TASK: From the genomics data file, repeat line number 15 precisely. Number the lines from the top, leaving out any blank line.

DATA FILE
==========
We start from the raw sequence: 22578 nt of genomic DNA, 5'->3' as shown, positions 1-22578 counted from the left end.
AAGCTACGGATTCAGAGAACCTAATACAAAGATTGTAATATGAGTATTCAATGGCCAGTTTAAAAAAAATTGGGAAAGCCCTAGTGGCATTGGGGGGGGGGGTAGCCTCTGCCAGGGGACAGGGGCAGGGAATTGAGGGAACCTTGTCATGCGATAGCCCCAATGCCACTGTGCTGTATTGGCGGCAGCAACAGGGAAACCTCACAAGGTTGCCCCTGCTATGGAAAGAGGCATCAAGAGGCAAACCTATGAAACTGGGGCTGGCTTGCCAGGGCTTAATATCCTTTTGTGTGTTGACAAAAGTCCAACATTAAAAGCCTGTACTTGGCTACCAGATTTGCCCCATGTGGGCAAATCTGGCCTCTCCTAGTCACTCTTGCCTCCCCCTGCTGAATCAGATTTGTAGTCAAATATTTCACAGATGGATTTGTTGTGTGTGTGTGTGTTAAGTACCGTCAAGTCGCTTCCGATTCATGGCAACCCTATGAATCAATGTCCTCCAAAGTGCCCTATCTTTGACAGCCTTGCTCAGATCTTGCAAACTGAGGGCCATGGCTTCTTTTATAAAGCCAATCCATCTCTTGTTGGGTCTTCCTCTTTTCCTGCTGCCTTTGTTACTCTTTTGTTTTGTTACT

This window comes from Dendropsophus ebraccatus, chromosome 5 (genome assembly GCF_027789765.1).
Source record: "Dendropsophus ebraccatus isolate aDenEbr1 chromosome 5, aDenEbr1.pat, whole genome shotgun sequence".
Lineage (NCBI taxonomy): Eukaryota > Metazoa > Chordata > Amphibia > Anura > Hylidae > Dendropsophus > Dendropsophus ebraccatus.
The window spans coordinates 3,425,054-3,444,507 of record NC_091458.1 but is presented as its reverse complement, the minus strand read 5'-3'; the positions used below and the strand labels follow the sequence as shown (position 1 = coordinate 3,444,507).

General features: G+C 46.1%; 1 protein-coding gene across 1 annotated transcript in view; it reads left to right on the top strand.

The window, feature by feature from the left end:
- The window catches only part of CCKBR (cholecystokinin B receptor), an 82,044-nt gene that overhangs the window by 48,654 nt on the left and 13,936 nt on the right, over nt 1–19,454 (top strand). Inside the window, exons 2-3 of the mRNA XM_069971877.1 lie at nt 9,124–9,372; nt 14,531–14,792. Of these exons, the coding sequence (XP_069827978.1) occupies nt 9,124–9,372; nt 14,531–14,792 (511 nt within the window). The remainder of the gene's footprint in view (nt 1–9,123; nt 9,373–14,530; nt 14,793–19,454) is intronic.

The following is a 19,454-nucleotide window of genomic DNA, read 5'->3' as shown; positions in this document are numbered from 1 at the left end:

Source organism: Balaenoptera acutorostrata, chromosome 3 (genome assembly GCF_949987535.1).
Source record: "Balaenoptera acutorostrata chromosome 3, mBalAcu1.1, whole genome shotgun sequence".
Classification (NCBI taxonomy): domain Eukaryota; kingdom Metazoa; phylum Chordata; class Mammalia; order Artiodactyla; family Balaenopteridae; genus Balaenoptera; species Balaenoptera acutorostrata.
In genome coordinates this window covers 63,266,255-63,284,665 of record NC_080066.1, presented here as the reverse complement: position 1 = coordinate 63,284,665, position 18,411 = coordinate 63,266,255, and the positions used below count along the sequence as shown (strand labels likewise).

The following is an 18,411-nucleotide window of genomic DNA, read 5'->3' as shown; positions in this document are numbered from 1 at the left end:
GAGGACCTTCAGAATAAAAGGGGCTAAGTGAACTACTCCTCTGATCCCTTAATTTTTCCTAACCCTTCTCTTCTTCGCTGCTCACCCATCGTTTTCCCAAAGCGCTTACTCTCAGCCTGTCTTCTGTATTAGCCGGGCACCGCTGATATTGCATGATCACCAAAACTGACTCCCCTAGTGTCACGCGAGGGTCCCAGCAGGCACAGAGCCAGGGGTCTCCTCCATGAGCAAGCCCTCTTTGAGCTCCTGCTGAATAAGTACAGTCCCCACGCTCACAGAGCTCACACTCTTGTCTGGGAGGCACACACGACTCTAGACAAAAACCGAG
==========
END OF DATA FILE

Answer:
The following is an 18,411-nucleotide window of genomic DNA, read 5'->3' as shown; positions in this document are numbered from 1 at the left end: